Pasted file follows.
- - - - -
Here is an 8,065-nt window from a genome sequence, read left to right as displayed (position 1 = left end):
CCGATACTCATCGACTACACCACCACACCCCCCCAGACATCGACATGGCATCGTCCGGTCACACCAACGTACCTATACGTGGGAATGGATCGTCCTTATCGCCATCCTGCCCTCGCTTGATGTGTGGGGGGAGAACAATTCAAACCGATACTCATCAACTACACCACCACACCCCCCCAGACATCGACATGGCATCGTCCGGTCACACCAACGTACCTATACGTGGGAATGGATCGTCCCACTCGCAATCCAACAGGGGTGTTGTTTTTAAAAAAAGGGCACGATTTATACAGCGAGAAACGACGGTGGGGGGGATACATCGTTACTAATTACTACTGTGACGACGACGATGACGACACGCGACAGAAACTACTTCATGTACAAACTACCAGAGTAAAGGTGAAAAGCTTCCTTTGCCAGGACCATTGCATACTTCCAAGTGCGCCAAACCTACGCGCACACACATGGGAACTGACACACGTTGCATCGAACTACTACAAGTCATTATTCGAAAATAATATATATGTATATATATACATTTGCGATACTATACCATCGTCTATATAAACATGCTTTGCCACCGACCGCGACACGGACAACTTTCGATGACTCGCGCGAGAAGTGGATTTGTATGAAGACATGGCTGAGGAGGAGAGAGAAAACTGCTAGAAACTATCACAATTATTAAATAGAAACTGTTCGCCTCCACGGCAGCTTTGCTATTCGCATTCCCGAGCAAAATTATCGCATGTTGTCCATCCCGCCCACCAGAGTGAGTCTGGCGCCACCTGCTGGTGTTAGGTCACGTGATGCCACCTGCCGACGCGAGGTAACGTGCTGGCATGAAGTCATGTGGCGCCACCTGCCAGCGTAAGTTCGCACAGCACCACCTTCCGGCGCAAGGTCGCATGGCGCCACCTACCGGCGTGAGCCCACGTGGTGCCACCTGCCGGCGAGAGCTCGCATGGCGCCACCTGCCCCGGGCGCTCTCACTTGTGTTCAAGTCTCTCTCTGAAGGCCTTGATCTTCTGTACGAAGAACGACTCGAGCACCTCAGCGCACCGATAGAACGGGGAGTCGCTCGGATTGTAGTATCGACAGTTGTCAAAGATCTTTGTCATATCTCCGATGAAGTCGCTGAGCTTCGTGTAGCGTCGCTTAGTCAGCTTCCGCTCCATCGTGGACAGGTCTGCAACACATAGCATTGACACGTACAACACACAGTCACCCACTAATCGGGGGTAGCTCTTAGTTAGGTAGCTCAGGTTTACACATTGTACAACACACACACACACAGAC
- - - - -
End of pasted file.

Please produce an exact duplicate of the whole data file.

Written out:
Here is an 8,065-nt window from a genome sequence, read left to right as displayed (position 1 = left end):
CCGATACTCATCGACTACACCACCACACCCCCCCAGACATCGACATGGCATCGTCCGGTCACACCAACGTACCTATACGTGGGAATGGATCGTCCTTATCGCCATCCTGCCCTCGCTTGATGTGTGGGGGGAGAACAATTCAAACCGATACTCATCAACTACACCACCACACCCCCCCAGACATCGACATGGCATCGTCCGGTCACACCAACGTACCTATACGTGGGAATGGATCGTCCCACTCGCAATCCAACAGGGGTGTTGTTTTTAAAAAAAGGGCACGATTTATACAGCGAGAAACGACGGTGGGGGGGATACATCGTTACTAATTACTACTGTGACGACGACGATGACGACACGCGACAGAAACTACTTCATGTACAAACTACCAGAGTAAAGGTGAAAAGCTTCCTTTGCCAGGACCATTGCATACTTCCAAGTGCGCCAAACCTACGCGCACACACATGGGAACTGACACACGTTGCATCGAACTACTACAAGTCATTATTCGAAAATAATATATATGTATATATATACATTTGCGATACTATACCATCGTCTATATAAACATGCTTTGCCACCGACCGCGACACGGACAACTTTCGATGACTCGCGCGAGAAGTGGATTTGTATGAAGACATGGCTGAGGAGGAGAGAGAAAACTGCTAGAAACTATCACAATTATTAAATAGAAACTGTTCGCCTCCACGGCAGCTTTGCTATTCGCATTCCCGAGCAAAATTATCGCATGTTGTCCATCCCGCCCACCAGAGTGAGTCTGGCGCCACCTGCTGGTGTTAGGTCACGTGATGCCACCTGCCGACGCGAGGTAACGTGCTGGCATGAAGTCATGTGGCGCCACCTGCCAGCGTAAGTTCGCACAGCACCACCTTCCGGCGCAAGGTCGCATGGCGCCACCTACCGGCGTGAGCCCACGTGGTGCCACCTGCCGGCGAGAGCTCGCATGGCGCCACCTGCCCCGGGCGCTCTCACTTGTGTTCAAGTCTCTCTCTGAAGGCCTTGATCTTCTGTACGAAGAACGACTCGAGCACCTCAGCGCACCGATAGAACGGGGAGTCGCTCGGATTGTAGTATCGACAGTTGTCAAAGATCTTTGTCATATCTCCGATGAAGTCGCTGAGCTTCGTGTAGCGTCGCTTAGTCAGCTTCCGCTCCATCGTGGACAGGTCTGCAACACATAGCATTGACACGTACAACACACAGTCACCCACTAATCGGGGGTAGCTCTTAGTTAGGTAGCTCAGGTTTACACATTGTACAACACACACACACACAGAC